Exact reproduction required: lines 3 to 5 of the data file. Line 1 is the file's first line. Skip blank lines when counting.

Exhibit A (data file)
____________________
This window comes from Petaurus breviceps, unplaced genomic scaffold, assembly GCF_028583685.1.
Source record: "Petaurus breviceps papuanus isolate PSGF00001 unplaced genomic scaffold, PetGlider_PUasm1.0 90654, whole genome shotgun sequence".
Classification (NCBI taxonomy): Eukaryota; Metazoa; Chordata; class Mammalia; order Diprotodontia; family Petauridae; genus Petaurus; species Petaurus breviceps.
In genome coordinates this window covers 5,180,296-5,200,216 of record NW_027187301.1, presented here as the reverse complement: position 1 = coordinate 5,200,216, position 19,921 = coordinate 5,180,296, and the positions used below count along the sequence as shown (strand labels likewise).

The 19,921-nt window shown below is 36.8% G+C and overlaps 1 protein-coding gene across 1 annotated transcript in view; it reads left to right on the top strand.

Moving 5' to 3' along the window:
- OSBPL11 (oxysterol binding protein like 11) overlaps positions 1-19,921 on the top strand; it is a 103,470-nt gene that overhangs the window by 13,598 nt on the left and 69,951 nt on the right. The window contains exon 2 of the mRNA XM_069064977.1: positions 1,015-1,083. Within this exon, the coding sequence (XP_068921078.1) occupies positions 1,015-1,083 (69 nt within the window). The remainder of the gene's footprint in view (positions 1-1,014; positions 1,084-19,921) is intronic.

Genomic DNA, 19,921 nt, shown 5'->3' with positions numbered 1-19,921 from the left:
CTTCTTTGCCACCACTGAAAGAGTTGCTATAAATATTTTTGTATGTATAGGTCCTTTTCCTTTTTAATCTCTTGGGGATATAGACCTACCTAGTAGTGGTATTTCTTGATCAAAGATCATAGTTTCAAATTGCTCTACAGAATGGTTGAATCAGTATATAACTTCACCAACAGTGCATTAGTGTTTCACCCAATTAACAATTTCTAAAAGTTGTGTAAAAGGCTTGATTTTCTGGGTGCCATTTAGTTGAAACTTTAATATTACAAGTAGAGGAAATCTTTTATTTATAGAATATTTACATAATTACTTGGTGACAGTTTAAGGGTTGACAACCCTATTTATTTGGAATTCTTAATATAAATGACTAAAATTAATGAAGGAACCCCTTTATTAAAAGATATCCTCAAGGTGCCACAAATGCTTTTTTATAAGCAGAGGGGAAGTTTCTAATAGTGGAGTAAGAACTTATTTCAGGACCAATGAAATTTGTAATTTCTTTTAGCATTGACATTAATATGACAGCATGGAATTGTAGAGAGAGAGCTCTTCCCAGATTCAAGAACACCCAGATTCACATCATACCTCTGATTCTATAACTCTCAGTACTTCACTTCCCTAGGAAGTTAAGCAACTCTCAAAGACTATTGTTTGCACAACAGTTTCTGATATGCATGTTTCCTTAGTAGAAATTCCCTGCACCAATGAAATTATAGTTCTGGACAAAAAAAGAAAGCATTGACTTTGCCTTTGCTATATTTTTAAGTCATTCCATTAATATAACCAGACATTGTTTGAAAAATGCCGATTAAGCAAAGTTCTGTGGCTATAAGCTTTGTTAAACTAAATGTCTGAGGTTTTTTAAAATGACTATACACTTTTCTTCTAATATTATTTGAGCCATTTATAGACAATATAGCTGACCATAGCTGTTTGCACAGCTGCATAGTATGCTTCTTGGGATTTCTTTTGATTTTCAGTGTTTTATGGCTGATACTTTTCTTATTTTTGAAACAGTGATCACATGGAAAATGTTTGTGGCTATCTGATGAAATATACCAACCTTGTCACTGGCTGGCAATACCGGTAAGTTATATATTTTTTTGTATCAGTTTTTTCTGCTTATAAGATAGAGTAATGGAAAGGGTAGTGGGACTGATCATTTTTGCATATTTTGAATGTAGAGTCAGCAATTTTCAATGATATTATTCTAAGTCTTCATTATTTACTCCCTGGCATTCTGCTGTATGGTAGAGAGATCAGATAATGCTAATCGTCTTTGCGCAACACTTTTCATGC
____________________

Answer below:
Classification (NCBI taxonomy): Eukaryota; Metazoa; Chordata; class Mammalia; order Diprotodontia; family Petauridae; genus Petaurus; species Petaurus breviceps.
In genome coordinates this window covers 5,180,296-5,200,216 of record NW_027187301.1, presented here as the reverse complement: position 1 = coordinate 5,200,216, position 19,921 = coordinate 5,180,296, and the positions used below count along the sequence as shown (strand labels likewise).

The 19,921-nt window shown below is 36.8% G+C and overlaps 1 protein-coding gene across 1 annotated transcript in view; it reads left to right on the top strand.